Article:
Camp Turkeyville RV Resort
Back In #17
When I skip some days blogging, it seems like a lot to catch up on, but this isn't the case. Bill and I and The Knoll's extended our stay in Monroe for two days. I didn't do much except rest my back. Thanks to a professional massage from Karen, it improved drastically.
We couldn't leave Monroe without another trip to Pete's Garage. Returning to the same restaurant isn't something we usually do but Bill even suggested going back. It was just as good the second time.
It was difficult saying "see 'ya" to John and Karen but we'll see them in October. They headed over to Leisure Lakes and we headed to Marshall.
Bill pulled us in before noon and we took the last available site which made us decide to stay until after the holiday.
Today we visited the American Museum of Magic.
This two story building was built in 1868.
We didn't realize at the time, how saying they were open would be such a big deal.
All of the posters were originals.
You were able to look at all the items up close, but I still couldn't figure out how they did it.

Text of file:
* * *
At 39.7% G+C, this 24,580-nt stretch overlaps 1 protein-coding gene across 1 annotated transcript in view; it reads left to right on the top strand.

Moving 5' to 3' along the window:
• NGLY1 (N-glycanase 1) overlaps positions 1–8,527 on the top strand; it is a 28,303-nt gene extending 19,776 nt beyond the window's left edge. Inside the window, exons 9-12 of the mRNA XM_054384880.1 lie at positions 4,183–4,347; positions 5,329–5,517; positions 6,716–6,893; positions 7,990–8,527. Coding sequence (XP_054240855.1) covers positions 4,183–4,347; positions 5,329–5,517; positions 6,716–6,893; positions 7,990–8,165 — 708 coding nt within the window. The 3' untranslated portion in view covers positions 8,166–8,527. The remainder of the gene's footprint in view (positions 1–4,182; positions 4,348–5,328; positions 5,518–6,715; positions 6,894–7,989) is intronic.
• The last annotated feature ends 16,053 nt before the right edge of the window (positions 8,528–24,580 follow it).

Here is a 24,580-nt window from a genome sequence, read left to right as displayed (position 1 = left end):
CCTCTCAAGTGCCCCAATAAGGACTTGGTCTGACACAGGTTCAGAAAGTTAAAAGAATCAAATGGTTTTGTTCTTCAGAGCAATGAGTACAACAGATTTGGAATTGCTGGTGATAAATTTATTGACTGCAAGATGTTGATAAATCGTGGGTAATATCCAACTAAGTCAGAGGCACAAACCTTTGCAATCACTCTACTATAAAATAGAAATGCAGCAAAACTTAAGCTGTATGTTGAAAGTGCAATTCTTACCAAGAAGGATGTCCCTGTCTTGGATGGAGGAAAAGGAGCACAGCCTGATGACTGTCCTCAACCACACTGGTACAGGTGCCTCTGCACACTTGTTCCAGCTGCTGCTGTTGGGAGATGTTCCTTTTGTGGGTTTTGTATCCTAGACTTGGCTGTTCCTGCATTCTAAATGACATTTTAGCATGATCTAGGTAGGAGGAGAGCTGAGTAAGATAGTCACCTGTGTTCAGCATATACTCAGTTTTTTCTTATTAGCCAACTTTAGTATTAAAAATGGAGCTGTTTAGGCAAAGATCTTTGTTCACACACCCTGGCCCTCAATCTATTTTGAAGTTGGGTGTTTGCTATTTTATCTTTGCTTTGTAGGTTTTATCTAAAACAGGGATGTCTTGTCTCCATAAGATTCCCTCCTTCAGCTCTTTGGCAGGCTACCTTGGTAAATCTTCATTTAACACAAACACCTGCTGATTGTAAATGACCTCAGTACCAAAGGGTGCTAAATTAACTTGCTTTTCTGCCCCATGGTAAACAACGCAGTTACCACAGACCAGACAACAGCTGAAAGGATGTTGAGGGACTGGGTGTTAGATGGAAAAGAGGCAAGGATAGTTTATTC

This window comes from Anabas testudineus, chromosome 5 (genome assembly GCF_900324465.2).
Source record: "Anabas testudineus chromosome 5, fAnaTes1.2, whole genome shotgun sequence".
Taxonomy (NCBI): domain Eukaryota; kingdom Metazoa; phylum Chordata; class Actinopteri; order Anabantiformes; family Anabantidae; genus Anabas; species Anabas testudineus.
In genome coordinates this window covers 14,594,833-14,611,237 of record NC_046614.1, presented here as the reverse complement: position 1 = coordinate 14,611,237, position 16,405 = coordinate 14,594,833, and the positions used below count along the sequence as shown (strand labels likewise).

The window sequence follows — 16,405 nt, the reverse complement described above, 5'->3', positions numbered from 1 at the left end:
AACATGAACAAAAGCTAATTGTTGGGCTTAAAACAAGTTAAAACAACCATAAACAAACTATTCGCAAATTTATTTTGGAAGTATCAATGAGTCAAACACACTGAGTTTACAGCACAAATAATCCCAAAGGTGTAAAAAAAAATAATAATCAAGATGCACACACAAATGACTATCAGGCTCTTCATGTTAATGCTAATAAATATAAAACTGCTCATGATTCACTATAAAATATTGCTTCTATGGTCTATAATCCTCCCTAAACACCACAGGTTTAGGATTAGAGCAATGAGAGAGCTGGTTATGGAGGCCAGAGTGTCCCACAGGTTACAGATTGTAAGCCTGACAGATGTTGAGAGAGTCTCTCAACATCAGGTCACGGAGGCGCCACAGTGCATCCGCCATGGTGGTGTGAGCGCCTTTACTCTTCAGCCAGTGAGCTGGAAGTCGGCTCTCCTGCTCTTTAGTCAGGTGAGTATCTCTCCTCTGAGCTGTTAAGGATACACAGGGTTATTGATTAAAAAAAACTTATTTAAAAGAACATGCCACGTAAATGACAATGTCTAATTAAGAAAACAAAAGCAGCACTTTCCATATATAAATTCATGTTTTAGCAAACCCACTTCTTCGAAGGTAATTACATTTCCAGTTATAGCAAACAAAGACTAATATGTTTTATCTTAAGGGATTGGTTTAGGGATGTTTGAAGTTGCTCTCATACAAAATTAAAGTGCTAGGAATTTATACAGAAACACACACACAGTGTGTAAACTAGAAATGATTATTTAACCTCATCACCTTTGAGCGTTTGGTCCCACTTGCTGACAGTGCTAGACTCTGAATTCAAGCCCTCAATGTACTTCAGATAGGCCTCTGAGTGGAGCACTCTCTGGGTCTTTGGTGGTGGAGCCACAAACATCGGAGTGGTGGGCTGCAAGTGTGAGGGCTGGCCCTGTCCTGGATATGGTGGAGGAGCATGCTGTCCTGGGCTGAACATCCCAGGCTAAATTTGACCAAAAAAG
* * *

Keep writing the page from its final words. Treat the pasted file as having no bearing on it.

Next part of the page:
I think I figured this one out, but I didn't want to try it.
I guess the name that I remember most was Houdini and his milk container trick.
Who can't forget the handcuffed and submerged in a crate trick?
Harry Blackstone bragged about the size of his equipment and costumes. When he traveled for a show it took a 90 foot baggage car to hold all of his gear.
Pete Bouton was Blackstone's brother and this trunk was his tool kit. Pete's wife, Millie took care of the costumes.
"Doug Henning is generally credited with helping revive magic in the public interest during the 1970's. Henning performed the Houdini's famous Water Torture Escape stunt during his first live television special in 1975. He only performed this trick once and vowed to never do it again because it scared him so much. Doug Henning is most remembered for his vibrant and lively shows."
Bill finally got his wish have me in handcuffs.
Do you think Bill looks like Kellar?
Ripley's believe it or not, The Smallest Show on Earth--Amazing Trained Flea Circus was also represented.
The town area of Marshall is very much alive and viable.
We walked through the antique and gift shops as we made our way down to the post office.
I asked about the Postal Museum and was given a number I could call to make an appointment.
We looked in the windows and figured we'd seen everything in there, so didn't want to make an appointment.
The Gasoline Museum was just a block away so we walked down to it. There was a sign with a telephone number to call for an appointment.
We at least enjoyed the murals.
As we were driving out of town, I always point out a barber shop with a striped pole outside to Bill. This one had a sign that said, "No appointments, walk ins only". Maybe things are looking up.